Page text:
Anyway, as the last few posts might have convinced you, I have returned to the ‘early modern’ period. The period name is interesting in itself. It used to be called ‘renaissance’, but then it was pointed out that the Renaissance happened, at best, in the early part of the period and that, in fact, there were several renaissances in Europe. Another name might be thought to be ‘pike and shot’ but the problem there is that the pike was a distinctly European weapon, at least in this period. So the rather ugly term ‘early modern’ was invented or at least came about. It isn’t my fault.
The name ‘early modern’ of course indicates itself a transition from whatever happened before to something recognisably ‘modern’, whatever that means. The early modern period exists largely because it is neither medieval nor modern, although even counting the French Revolution as modern is stretching things a little.
There is a degree of flexibility at the boundaries of the period as well. Lots of people count it as being from 1485 to 1713, but that is a peculiarly British (English?) point of view, running from Bosworth to the end of the War of Spanish Succession. Other views point to 1492 as a start date, when Columbus detected the Americas and the French invaded Italy with lots of cannons. Again, that is a peculiarly Euro-centric view. After all, the native Americans had been merrily waging war on each other for generations prior to being discovered, and, for themselves, did not need discovering at all.
A slightly more viable start date might be 1453, with the Ottoman capture of Constantinople. This is at least an even on a slightly wider canvas; on the other hand, it did not make much material difference to warfare, although it did to the cultural and intellectual life of Europe. Scholars fleeing the siege brought with the Greek texts of various sorts which, between them, gave a fillip to academic life, philosophy and (you could argue) started the trends that led to the Reformations.
The end date is equally contested. 1660 has been mooted, but that is due to the Restoration in Britain. 1688 is another Anglo-centric date. I have mentioned 1713, and a few use 1750 (which seems a little arbitrary; I suspect it is just for neatness). 1721 is, of course, the end of the Northern Wars, while 1792 is the French Revolution. There are arguments as to whether the Revolution marks a discontinuity in warfare or a development thereof. Another mooted date is 1815, and the final defeat of Napoleon and a new legal order in Europe.
All of these dates can be defended and equally contested. I am not going to enter into the endless and rather pointless debates that can ensue. As the Estimable Mrs P observes ‘I thought it was a hobby. My own limits to the period are from 1500-ish to 1700-ish, with a bit of wriggle room at each end. How is that for being decisive?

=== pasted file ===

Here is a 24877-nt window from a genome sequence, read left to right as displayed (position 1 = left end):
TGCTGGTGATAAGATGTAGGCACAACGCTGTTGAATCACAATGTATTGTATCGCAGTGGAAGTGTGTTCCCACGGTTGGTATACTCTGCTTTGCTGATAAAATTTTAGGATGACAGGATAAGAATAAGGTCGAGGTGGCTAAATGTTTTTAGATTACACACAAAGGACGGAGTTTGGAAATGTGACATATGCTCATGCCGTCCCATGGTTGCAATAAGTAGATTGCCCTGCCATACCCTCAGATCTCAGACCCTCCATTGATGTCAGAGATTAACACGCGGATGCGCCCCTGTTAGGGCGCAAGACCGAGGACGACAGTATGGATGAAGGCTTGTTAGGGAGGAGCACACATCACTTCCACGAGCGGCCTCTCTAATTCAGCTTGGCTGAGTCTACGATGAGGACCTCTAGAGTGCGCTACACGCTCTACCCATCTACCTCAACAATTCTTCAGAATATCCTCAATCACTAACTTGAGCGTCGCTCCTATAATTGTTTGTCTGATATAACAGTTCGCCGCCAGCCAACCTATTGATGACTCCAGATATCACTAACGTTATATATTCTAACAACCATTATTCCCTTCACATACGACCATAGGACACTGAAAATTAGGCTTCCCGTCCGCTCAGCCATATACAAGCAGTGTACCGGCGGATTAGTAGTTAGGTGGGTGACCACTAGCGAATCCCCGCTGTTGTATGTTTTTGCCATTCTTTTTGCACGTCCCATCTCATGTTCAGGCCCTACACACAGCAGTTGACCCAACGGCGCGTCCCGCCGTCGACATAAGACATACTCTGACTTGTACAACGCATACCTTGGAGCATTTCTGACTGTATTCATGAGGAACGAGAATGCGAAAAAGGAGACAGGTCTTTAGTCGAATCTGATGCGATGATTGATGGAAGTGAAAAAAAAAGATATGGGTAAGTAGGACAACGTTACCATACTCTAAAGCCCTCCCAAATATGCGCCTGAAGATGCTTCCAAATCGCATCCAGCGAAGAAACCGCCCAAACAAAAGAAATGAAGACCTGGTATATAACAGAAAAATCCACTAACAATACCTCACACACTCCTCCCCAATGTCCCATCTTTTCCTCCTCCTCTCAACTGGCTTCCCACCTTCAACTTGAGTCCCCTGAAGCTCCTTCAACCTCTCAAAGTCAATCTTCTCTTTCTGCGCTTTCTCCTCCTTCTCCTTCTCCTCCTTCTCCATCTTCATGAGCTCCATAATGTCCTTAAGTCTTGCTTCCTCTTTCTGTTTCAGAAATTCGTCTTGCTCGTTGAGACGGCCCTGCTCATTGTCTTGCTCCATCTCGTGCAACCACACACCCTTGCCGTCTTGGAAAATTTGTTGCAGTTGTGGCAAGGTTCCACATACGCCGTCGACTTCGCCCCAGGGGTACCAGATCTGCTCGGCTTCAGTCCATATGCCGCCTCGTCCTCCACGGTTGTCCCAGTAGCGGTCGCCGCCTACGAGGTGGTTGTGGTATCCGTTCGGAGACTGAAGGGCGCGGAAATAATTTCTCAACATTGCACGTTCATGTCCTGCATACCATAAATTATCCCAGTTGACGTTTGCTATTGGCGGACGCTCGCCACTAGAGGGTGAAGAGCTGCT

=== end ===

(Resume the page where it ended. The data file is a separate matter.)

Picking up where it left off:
Anyway, the question of the post is why this period, whatever it is? I suppose there are many answers to that question. A choice like that is not made easily, suddenly and is often more whimsy than anything else. A reason was Stuart Asquith’s articles in Battle / Military Modelling on ECW battles. Another was my gradual realisation that there was quite a lot more to that period than Charles I and Cromwell bashing away at each other, including the surprise of my history teacher that I had even heard of the Thirty Years War. And then later (and still ongoing) realisations as to the connectivity of things in the period.
One of the attractions I find of the early modern period is the general weirdness of it all. It is recognisably the world we live in, except the ideas we live with are somewhat half-formed. It is also a period where, for example, Stone Age societies (or at least, technologies) can battle it out with firearms, with a chance of winning. In fact, you can throw pretty well any sort of troops on the table, except, I suppose tanks and similar, and find a society and culture that used them. Elephants? Check. Rockets? Check. Submarines? The idea was around, as, in fact, so was that of tanks, of course. I dare say that similar things can be argued for other periods; I am not trying to suggest that my period has a monopoly on either weirdness or half-baked technology, but it is an interesting time.
Finally, I suspect that the era is under-represented in wargaming terms. I have lost count of the number of Napoleonic, World War Two and One and even ancients wargames I have seen at shows or in the blogosphere. Not so many (although not none) in this period. And apart from in my list of armies to rebase, I have not seen some of the interesting match ups that there are in the period. Ming versus Manchu, anyone?
Saturday, 6 October 2018
Now, do not panic. I have not suddenly taken a dive into World War Two, World War One, or even the Seven Years War. The latter is often touted as the ‘first world war’, even though historians of the seventeenth century (if not the sixteenth) would claim that the Hispano-Dutch War was a world war, especially after the Portuguese possessions became Spanish after 1580. The Dutch, after all, launched attacks in South America and the Far East. Phillip II sort of by accident, landed up with an empire upon which the sun did not set, hundreds of years before the British thought of it. And the Dutch were a maritime nation at war with it.